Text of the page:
We tested the non-IS lens in the studio, and against our test charts images were fairly sharp at all focal lengths and most apertures. There was some softness in the corners wide-open, and a general lack of sharpness and contrast at f/22 due to diffraction. A degree of green and purple fringing was evident on the test charts, and was noticeable when shooting areas of extreme contrast, but this can be removed easily in post-processing.

Companion app for DSLR beginners

Canon has recognised that many budding photographers find the idea of using a DSLR a little daunting, so it has created a Companion app, which is free to download on iOS and Android. In the Learn section of the app, there are tutorials, step-by-step exercises and troubleshooting tips to help users get the results they want. In the Explore section there’s an instruction manual and an interactive ‘Get to know your camera’ guide. And the Inspire section sets users creative challenges that should help you feel confident using the 1200D in no time.

ISO performance test results

The native ISO range of the 1200D is 100-6400, and there’s one expanded setting of 12,800. While some other comparable cameras have higher ISO settings, it’s rare you’ll be shooting beyond ISO 3200 anyway. Digital noise is very impressive indeed on this camera, which produces clean images right up to ISO 1600. At ISO 3200 there is some evidence of colour noise, but only when zoomed right in. Even at the highest native ISO setting of 6400, images are very useable, especially if you apply High ISO Noise Reduction in-camera (JPEG only) or in post-processing. The expanded ISO of 12,800 displays severe noise, so isn’t really useable in any shooting situation.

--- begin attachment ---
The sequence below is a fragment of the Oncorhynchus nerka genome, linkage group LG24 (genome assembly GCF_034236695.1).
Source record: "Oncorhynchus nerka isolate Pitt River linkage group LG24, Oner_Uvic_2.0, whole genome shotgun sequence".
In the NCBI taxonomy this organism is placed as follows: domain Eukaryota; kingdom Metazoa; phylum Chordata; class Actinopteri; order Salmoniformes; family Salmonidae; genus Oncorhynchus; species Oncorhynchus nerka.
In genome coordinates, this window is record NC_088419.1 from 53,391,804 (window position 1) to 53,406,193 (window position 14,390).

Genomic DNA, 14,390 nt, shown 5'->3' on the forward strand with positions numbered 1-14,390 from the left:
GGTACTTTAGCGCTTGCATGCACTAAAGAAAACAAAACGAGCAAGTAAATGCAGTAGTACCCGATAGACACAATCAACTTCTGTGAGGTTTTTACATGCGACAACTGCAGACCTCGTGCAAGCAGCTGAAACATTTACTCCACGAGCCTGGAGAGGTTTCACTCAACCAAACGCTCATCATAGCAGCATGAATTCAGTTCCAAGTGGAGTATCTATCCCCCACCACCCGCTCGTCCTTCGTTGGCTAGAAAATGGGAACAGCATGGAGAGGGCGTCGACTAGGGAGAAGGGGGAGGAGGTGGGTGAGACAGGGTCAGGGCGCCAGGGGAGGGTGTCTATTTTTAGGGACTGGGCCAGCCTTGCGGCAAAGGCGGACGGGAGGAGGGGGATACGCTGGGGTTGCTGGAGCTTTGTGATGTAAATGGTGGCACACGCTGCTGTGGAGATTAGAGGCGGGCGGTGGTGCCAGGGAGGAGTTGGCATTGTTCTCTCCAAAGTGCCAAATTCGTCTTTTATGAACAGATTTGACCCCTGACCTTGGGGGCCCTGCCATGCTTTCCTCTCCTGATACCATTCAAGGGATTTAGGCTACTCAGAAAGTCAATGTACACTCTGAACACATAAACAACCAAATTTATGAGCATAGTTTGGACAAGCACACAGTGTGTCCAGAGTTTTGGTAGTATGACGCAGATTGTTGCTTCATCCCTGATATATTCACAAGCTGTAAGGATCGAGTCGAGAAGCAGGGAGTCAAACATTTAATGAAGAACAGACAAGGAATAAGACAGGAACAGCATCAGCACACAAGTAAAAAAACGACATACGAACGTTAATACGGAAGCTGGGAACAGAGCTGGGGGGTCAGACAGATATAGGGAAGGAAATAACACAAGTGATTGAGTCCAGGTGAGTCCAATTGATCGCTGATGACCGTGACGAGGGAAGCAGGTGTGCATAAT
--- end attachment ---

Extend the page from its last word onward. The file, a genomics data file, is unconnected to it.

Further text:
The 1200D is a superb option for photographers wishing to make the jump into the world of DSLR photography. The controls are simple and accessible, with a range of fully automatic shooting modes, and the EOS Companion app helps users get to know their camera. In terms of features, the 1200D has seen some worthwhile tweaks over the 1100D, such as a larger, higher res screen and Full HD video, but overall it’s still a fairly basic model. But at under £400 for a kit, you’d fully expect it to be. Leaving off features like Wi-Fi and a tilting screen is how Canon keeps the price so reasonable. That said, it would have been nice to have seen faster Live View AF, a higher resolution screen and a longer battery life. Overall, for under £400 the 1200D is excellent value for money, and perfectly designed for those new to DSLRs. For those who are slightly more advanced, the 100D or Nikon D3300 may be better, albeit more expensive, options.  


  • Body price: £235 (Secondhand price as of June 2016)
  • Effective resolution: 18MP
  • Sensor type: 22.3x14.9mm CMOS
  • Crop factor: 1.6x
  • Processor: DIGIC 4
  • Kit lens: 18-55mm f/3.5-5.6 III (or 18-55mm f/3.5-5.6 IS II for £420)
  • Image stabilisation: On IS lens
  • Autofocus: 9 points (1 cross-type)
  • ISO range: 100-6400 (12,800 exp)
  • Metering: TTL 63-zone
  • LCD: 3in 460k-dot
  • Shooting speed: 3fps
  • Viewfinder: 95%
  • Video: Full HD (1080p) at 25fps
  • Other features: 5 creative filters, pop-up flash, HDMI out, Photobook function, Companion app
  • Battery life: 500 shots
  • Card type: SD, SDHC, SDXC
  • Size (WxHxD): 130x100x78mm
  • Weight: 480g
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This review was first published in the May 2014 issue of Practical Photography - download back issues here.